The Massachusetts Supreme Judicial Court ruled in favor of Derek Young, president of Fidelity's global asset allocation division, whose annual gross income has topped $7 million in recent years. The court concluded that Young's former wife, Joy, was not entitled to 33 percent of his future income, according to an opinion released on Monday.

Read more here.

October 4, 2017 | Permalink | Comments (0)

Tuesday, October 3, 2017

Saudi Arabia Ends Ban on Female Drivers

From NPR:

Saudi Arabia has reversed its long-standing and widely criticized ban against women driving.

Saudi Arabia's King Salman bin Abdul-Aziz Al Saud issued an order on Tuesday that paves the way for women to obtain driver's licenses, according to Saudi state media.

Read more here.

October 3, 2017 | Permalink | Comments (0)

First Same-Sex Wedding in Germany

From the New York Times:

BERLIN — Cheers rang out in the City Hall of Berlin’s Schöneberg district on Sunday as two men, who met 38 years ago, when the German capital was a divided city, became the country’s first same-sex couple to legally marry.

...

In June, Germany became the 15th European country to grant same-sex couples the right to marry, after a swift vote in Parliament that followed a brief but emotional debate. A previous German law had allowed civil unions between same-sex couples since 2001, but those unions did not offer couples the same legal rights and were considered by many to be a second-class form of marriage.

Across the country, city halls that are normally closed on the weekend opened their doors to allow marriages on the first day the law took effect. Dozens of couples were expected to exchange vows in Berlin, as well as in Cologne, Hamburg, Hanover and Kiel on Sunday and the days beyond.

Read more here.

October 3, 2017 | Permalink | Comments (0)

Mississippi Law Headed to U.S. Supreme Court?

From the New Civil Rights Movement:

The Fifth Circuit Court of Appeals has turned down a request to allow the full court to review a Mississippi state law that will allow nearly anyone – including individuals, businesses, and even government officials – to claim their "sincerely held religious belief or moral conviction" mandates they refuse to serve LGBT people, same-sex couples, anyone who has had sex out of the bonds of man-woman marriage, or an abortion. It also bars the state from taking action against anyone who discriminated based on their religious belief that that "male" and "female" refer to someone's "immutable biological sex as objectively determined by anatomy and genetics at time of birth."

...

A three-judge panel on Friday rejected the Campaign for Southern Equality's request for an en banc hearing, by the full Fifth Circuit. The LGBT rights organization says they are appealing to the U.S. Supreme Court.

Read more here.

October 3, 2017 | Permalink | Comments (0)

Monday, October 2, 2017

Child Abuse Effects Later in Life

From The Independent:

More than half of child abuse victims experience domestic abuse in later life, new analysis shows, as reports of child abuse soar in the UK.

Thirty-four per cent of adults who witnessed domestic abuse in their home as a child have experienced abuse by a partner in later life, compared with 11 per cent of those who did not.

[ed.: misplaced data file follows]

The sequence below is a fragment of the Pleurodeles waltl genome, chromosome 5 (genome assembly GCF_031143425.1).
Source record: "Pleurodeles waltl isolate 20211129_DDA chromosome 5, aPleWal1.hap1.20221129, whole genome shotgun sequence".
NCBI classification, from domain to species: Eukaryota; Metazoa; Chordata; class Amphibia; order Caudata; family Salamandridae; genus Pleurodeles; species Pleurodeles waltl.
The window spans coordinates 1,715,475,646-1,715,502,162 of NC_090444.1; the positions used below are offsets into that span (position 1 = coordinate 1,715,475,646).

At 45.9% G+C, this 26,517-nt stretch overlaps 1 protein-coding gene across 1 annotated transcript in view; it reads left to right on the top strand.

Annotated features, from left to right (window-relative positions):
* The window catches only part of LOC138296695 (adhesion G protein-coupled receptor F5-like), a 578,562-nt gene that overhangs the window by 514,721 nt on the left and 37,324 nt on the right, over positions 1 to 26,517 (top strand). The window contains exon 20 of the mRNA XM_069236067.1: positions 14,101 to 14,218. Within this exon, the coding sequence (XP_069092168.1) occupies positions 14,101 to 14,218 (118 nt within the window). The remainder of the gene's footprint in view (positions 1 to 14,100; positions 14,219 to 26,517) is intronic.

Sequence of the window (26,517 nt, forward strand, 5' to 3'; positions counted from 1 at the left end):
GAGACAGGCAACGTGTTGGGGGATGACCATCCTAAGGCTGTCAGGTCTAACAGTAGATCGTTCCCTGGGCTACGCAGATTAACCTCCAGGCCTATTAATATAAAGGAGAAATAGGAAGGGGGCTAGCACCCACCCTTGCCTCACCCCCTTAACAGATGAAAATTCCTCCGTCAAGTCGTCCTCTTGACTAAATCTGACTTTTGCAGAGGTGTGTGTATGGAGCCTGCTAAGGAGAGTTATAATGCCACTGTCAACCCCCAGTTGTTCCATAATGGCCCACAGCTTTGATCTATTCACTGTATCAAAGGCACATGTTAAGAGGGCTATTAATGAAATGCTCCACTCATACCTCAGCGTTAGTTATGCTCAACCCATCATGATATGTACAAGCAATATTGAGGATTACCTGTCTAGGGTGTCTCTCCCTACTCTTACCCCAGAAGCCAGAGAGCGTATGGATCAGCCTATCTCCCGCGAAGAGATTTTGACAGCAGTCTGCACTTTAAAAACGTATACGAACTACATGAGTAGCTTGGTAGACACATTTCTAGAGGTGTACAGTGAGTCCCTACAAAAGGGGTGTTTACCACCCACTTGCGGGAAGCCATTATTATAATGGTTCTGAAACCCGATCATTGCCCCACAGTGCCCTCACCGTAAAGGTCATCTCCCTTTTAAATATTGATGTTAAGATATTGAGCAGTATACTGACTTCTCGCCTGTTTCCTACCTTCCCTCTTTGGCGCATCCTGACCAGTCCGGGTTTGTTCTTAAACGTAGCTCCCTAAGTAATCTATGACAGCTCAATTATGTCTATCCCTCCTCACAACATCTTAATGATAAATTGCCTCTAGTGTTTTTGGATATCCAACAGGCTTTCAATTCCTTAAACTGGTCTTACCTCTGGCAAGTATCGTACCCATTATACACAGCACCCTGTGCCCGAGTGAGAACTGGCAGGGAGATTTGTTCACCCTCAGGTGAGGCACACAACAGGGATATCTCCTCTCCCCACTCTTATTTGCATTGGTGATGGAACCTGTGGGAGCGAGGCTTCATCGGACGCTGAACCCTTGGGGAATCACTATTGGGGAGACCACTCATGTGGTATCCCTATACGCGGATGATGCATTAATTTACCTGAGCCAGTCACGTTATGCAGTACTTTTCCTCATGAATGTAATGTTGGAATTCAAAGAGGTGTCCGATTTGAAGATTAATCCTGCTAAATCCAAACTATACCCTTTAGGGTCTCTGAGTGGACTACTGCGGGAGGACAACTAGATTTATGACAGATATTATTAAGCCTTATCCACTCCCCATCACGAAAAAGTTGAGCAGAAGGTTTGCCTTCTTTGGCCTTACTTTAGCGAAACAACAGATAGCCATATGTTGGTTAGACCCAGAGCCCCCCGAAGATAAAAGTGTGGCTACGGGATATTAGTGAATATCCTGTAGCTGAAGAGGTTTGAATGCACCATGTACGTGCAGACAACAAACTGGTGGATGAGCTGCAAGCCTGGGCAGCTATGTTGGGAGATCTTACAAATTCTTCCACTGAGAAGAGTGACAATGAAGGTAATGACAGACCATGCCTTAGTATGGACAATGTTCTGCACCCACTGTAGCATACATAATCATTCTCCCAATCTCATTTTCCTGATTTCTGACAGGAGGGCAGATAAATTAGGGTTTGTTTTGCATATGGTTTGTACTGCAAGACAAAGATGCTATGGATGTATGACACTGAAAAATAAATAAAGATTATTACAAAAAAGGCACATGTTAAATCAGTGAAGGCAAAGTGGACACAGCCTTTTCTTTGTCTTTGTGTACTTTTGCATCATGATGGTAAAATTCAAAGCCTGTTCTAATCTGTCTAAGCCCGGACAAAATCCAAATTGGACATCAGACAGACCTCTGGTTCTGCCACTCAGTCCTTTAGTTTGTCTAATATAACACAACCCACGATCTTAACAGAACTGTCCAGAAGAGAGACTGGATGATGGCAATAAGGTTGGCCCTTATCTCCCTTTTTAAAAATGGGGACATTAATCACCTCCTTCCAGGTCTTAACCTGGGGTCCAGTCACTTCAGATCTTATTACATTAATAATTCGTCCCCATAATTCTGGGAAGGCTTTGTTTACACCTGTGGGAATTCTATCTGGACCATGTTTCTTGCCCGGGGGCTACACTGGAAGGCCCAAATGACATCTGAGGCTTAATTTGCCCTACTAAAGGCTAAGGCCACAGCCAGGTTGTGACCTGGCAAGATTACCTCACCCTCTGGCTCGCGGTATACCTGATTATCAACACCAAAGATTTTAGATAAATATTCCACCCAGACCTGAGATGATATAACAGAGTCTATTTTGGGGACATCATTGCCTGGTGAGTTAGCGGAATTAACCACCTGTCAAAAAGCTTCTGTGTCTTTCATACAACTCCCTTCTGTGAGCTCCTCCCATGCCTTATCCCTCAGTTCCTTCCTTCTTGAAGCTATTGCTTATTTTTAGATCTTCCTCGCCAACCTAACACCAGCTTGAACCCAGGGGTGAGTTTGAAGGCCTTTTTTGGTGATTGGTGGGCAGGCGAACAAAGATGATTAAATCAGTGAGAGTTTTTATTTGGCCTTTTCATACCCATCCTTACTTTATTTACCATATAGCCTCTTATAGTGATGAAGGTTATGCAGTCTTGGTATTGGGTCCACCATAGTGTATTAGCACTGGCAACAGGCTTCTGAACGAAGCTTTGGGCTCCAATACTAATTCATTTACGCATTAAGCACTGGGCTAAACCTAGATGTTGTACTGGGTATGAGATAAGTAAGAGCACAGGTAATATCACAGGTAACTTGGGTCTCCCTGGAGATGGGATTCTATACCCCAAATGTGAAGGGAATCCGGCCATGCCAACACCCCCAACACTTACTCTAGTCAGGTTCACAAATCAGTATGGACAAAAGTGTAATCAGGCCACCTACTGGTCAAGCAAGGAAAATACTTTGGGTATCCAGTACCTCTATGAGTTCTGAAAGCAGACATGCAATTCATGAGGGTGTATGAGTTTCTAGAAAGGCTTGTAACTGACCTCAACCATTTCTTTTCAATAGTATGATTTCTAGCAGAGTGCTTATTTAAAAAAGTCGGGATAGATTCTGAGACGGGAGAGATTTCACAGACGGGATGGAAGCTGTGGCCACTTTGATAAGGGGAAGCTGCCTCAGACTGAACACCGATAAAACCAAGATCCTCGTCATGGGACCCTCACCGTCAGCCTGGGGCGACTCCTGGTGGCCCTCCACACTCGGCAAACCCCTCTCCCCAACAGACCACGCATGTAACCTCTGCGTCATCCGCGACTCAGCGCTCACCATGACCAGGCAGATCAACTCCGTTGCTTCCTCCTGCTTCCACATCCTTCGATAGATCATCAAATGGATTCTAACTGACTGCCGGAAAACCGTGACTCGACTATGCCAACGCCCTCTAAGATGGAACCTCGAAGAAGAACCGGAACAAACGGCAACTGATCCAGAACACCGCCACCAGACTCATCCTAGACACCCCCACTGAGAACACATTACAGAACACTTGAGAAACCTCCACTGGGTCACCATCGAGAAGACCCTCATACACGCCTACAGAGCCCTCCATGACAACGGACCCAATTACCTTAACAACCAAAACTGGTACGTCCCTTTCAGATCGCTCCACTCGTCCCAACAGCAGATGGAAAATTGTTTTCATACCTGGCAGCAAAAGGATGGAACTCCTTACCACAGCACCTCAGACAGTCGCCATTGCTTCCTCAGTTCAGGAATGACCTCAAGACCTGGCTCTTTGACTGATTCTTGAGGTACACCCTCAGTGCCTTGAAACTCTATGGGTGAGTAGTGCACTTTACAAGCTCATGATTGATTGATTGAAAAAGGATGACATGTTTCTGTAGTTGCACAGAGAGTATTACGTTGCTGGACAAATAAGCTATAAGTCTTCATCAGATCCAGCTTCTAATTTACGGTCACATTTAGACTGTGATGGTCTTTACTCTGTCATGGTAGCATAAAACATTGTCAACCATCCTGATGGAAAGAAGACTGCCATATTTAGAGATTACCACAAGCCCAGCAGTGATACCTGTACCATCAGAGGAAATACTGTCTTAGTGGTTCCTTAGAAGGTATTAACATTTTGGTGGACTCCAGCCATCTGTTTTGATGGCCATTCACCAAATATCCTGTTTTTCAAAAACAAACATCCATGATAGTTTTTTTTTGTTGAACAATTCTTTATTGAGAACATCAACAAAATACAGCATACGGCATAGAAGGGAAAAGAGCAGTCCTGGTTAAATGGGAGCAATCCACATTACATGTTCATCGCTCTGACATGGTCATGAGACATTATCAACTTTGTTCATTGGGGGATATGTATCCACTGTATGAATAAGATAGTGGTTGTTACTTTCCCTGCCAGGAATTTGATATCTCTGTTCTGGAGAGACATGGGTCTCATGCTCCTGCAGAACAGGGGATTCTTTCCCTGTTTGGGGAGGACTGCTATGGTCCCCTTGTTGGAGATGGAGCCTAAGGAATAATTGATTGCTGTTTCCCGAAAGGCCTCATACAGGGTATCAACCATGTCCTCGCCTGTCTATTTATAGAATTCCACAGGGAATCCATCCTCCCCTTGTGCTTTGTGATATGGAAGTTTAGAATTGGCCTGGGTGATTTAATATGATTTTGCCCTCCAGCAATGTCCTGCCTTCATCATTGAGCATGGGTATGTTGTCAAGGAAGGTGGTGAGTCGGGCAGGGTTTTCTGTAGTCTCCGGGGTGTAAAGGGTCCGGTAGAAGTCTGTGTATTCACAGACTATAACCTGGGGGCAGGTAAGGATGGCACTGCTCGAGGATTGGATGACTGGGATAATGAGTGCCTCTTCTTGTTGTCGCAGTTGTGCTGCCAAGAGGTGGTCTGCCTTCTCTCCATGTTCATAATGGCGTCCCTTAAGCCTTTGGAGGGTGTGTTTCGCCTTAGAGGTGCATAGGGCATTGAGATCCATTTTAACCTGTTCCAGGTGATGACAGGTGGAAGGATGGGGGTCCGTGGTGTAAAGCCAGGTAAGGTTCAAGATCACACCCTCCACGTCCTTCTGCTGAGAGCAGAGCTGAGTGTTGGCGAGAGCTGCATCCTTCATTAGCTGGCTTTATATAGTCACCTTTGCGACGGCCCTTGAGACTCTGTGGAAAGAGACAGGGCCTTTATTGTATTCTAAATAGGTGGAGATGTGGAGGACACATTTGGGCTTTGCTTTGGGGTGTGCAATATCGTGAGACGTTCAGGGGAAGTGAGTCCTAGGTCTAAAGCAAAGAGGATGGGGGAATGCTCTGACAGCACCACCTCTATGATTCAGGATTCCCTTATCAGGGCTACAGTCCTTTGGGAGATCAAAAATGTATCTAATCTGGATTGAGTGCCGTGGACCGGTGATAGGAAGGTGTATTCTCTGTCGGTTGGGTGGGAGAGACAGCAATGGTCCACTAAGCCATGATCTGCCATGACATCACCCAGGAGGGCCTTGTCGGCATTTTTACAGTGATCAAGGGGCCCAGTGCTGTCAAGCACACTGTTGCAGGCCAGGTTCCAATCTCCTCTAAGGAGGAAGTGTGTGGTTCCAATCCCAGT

Read more here.

October 2, 2017 | Permalink | Comments (0)

Sunday, October 1, 2017

Divorce by Occupation

From Flowingdata:

As people are marrying later and staying single longer, divorce continues to be common in the United States. It’s not the mythical “half of marriages end in divorce” common, but the percentages are up there.

Divorce rates vary a lot by group though. Rates are higher for the unemployed than employed. Divorce among Asians tends to be much lower than other races. Rates change a lot by education level.

So, let’s look at divorce rates by occupation. Using data from the 2015 American Community Survey, for each occupation, I calculated the percentage of people who divorced out of those who married at least once.

Read more here.

October 1, 2017 | Permalink | Comments (0)

Saturday, September 30, 2017

Child Marriage

From Frontline:

Heather decided she didn’t need a new pair of shoes for her wedding. The silver heels she wore to a friend’s prom at the beginning of summer would do. They would match the purple dress she picked out with her dad. Her blonde hair would be twisted and pinned back, held in place with a tiara.

On Saturday, Aug. 15, 2015, she packed her clothes and crammed into the back of a van next to her boyfriend, Aaron. Her dad, stepmom and grandmother filled the other seats alongside Aaron’s parents.

It was the morning of her 15th birthday, but she wasn’t in the mood to celebrate. Heather was in her first trimester. Her belly felt bloated and queasy. She often craved soggy nachos and hard-boiled eggs.

In some ways, she was looking forward to becoming a mom. Heather said she liked the idea of raising a child, of having a purpose she couldn’t easily abandon. But she was also scared.

The pregnancy meant trouble for Aaron. He was 24 years old. In Idaho, where they met, it’s a felony — statutory rape — for an adult to have sex with anyone younger than 16. The maximum punishment is life in prison.

Read more here.

September 30, 2017 | Permalink | Comments (0)